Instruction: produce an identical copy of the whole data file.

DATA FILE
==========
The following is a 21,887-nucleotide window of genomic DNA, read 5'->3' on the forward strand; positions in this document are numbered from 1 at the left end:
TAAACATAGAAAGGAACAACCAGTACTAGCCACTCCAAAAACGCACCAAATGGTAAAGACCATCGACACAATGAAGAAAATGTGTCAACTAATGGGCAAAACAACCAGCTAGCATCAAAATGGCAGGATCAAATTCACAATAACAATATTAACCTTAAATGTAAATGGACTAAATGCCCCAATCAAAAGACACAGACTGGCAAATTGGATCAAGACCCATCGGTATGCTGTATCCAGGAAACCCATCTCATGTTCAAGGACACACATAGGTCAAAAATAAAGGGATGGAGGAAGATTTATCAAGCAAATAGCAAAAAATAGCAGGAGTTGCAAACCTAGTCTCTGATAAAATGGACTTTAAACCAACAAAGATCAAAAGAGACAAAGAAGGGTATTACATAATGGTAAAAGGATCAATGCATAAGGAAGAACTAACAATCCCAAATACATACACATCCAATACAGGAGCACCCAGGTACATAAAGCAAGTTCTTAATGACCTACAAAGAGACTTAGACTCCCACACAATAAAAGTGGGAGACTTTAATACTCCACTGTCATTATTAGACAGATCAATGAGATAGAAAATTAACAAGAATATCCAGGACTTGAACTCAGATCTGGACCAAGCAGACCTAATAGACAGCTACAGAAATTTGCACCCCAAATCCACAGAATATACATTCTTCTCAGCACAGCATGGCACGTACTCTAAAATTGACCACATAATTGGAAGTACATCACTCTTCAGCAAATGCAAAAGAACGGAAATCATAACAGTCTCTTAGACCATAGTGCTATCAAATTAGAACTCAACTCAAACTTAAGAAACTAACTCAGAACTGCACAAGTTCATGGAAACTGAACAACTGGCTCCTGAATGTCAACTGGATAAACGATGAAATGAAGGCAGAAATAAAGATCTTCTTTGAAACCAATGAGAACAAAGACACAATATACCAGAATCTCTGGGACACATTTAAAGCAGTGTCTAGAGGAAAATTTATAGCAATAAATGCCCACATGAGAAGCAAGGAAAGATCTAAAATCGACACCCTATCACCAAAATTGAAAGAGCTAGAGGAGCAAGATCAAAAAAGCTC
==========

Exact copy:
The following is a 21,887-nucleotide window of genomic DNA, read 5'->3' on the forward strand; positions in this document are numbered from 1 at the left end:
TAAACATAGAAAGGAACAACCAGTACTAGCCACTCCAAAAACGCACCAAATGGTAAAGACCATCGACACAATGAAGAAAATGTGTCAACTAATGGGCAAAACAACCAGCTAGCATCAAAATGGCAGGATCAAATTCACAATAACAATATTAACCTTAAATGTAAATGGACTAAATGCCCCAATCAAAAGACACAGACTGGCAAATTGGATCAAGACCCATCGGTATGCTGTATCCAGGAAACCCATCTCATGTTCAAGGACACACATAGGTCAAAAATAAAGGGATGGAGGAAGATTTATCAAGCAAATAGCAAAAAATAGCAGGAGTTGCAAACCTAGTCTCTGATAAAATGGACTTTAAACCAACAAAGATCAAAAGAGACAAAGAAGGGTATTACATAATGGTAAAAGGATCAATGCATAAGGAAGAACTAACAATCCCAAATACATACACATCCAATACAGGAGCACCCAGGTACATAAAGCAAGTTCTTAATGACCTACAAAGAGACTTAGACTCCCACACAATAAAAGTGGGAGACTTTAATACTCCACTGTCATTATTAGACAGATCAATGAGATAGAAAATTAACAAGAATATCCAGGACTTGAACTCAGATCTGGACCAAGCAGACCTAATAGACAGCTACAGAAATTTGCACCCCAAATCCACAGAATATACATTCTTCTCAGCACAGCATGGCACGTACTCTAAAATTGACCACATAATTGGAAGTACATCACTCTTCAGCAAATGCAAAAGAACGGAAATCATAACAGTCTCTTAGACCATAGTGCTATCAAATTAGAACTCAACTCAAACTTAAGAAACTAACTCAGAACTGCACAAGTTCATGGAAACTGAACAACTGGCTCCTGAATGTCAACTGGATAAACGATGAAATGAAGGCAGAAATAAAGATCTTCTTTGAAACCAATGAGAACAAAGACACAATATACCAGAATCTCTGGGACACATTTAAAGCAGTGTCTAGAGGAAAATTTATAGCAATAAATGCCCACATGAGAAGCAAGGAAAGATCTAAAATCGACACCCTATCACCAAAATTGAAAGAGCTAGAGGAGCAAGATCAAAAAAGCTC